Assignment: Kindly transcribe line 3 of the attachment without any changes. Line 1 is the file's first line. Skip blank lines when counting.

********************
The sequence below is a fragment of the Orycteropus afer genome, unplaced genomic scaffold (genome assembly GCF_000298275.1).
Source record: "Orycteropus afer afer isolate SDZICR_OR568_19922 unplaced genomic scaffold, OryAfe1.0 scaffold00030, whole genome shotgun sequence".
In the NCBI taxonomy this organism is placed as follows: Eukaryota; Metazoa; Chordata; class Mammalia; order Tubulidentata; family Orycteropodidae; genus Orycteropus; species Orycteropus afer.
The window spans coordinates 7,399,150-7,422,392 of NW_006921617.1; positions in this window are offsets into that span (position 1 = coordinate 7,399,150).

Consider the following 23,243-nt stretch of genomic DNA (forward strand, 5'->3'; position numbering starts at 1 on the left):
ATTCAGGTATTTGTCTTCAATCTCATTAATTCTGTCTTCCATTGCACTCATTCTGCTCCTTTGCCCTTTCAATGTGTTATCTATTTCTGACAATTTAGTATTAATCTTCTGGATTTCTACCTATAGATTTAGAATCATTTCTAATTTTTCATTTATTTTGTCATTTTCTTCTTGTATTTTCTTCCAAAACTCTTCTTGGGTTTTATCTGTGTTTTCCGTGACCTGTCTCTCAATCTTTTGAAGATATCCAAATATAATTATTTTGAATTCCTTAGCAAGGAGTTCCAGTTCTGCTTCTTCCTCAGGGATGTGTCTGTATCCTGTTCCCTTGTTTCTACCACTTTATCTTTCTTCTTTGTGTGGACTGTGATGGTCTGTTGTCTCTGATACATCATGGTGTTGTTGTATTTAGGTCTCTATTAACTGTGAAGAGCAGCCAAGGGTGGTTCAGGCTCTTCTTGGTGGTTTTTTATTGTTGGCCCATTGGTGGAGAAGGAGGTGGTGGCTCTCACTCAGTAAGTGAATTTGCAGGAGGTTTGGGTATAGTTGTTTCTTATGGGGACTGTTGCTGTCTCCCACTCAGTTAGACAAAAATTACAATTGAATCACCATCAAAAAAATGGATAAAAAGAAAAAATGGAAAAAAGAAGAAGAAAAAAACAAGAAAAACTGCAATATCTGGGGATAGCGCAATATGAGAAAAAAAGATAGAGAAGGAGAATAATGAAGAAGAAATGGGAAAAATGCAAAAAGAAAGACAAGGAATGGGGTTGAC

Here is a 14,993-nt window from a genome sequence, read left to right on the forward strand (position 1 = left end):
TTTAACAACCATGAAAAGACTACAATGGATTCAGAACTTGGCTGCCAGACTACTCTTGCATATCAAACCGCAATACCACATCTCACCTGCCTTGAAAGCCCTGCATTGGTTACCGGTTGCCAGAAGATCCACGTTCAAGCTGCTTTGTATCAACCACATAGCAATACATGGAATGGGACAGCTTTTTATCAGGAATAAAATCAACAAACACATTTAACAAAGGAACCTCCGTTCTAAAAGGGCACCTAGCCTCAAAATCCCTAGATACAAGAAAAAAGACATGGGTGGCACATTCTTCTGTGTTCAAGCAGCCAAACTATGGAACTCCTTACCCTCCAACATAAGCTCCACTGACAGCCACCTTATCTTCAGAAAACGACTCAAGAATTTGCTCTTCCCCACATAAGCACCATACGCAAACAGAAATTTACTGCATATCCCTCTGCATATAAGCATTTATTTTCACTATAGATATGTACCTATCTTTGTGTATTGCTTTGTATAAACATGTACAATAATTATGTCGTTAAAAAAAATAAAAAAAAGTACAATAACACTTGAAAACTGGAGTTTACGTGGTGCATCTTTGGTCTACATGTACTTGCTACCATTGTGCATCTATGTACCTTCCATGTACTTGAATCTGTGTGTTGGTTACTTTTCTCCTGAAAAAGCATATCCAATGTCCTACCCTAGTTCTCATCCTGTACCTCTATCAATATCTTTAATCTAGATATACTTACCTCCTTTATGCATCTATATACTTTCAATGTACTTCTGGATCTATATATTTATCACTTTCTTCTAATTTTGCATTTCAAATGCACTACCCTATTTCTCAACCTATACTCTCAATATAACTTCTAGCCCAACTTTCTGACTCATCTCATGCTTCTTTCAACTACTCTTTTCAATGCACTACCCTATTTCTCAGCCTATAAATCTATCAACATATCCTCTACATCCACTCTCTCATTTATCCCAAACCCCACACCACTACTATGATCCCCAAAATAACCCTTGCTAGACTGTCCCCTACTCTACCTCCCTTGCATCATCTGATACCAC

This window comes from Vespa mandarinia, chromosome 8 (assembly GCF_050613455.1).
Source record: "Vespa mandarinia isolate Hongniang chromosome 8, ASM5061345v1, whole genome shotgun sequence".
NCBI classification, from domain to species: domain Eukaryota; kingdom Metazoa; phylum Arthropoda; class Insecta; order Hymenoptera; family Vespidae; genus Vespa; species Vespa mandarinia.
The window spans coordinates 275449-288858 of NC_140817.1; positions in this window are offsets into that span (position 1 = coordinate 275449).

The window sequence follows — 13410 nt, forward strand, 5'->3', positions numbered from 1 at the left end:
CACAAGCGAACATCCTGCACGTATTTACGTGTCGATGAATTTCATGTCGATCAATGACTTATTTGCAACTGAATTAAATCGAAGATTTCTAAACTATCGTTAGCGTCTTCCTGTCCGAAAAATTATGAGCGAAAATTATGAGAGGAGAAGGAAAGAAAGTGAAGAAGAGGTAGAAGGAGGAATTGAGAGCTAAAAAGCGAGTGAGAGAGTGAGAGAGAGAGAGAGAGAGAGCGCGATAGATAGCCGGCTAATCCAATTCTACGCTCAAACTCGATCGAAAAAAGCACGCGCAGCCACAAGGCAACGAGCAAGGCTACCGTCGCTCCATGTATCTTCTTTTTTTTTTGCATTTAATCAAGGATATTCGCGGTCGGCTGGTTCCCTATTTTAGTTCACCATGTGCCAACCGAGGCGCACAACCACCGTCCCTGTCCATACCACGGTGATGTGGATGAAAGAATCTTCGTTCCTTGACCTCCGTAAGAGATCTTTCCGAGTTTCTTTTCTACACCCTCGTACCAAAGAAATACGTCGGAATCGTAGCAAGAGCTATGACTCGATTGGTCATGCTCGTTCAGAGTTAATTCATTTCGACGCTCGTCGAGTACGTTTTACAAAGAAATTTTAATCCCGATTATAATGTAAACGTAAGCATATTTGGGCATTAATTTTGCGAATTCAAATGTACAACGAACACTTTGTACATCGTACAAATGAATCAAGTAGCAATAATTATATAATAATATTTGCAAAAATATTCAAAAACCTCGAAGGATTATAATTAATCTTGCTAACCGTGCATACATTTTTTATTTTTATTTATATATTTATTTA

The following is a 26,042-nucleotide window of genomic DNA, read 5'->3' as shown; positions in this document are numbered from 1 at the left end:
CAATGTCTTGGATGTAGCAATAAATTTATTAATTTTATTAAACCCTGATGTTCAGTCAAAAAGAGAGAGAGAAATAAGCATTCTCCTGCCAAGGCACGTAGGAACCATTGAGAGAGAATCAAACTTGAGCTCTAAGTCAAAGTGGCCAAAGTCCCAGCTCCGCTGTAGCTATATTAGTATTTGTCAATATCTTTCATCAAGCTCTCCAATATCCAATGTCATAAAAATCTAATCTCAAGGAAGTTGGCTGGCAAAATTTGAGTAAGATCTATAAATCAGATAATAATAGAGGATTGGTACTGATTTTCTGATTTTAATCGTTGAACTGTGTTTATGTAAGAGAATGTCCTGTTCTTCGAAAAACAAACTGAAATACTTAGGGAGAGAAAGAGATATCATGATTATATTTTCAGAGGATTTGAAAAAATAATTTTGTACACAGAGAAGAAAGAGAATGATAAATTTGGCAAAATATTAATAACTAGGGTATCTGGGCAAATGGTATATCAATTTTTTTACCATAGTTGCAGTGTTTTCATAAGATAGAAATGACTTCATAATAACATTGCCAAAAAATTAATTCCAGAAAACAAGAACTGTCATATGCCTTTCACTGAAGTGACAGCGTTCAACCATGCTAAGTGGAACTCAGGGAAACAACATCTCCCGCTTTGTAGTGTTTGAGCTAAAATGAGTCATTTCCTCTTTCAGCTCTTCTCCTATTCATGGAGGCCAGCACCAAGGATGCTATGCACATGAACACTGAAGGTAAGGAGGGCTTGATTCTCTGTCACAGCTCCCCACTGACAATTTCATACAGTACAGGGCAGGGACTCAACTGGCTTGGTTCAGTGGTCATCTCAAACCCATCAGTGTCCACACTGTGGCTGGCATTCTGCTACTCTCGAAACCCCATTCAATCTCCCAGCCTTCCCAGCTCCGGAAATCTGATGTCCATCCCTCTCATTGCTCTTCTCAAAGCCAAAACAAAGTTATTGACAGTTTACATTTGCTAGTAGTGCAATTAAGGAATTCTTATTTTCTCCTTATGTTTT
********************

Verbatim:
In the NCBI taxonomy this organism is placed as follows: Eukaryota; Metazoa; Chordata; class Mammalia; order Tubulidentata; family Orycteropodidae; genus Orycteropus; species Orycteropus afer.